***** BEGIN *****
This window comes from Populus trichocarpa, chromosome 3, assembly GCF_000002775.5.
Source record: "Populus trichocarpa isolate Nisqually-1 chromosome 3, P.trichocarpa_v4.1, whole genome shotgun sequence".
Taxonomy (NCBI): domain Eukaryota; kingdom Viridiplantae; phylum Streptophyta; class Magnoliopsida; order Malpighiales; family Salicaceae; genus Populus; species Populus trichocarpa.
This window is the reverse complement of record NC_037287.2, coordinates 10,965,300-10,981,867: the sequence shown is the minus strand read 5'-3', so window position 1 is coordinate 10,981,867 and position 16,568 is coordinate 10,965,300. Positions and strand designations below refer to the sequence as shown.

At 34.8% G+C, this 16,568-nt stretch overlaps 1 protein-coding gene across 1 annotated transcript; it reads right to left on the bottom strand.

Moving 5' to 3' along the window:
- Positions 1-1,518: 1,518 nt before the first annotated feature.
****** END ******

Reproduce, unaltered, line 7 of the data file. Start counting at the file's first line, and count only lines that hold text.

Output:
- Positions 1-1,518: 1,518 nt before the first annotated feature.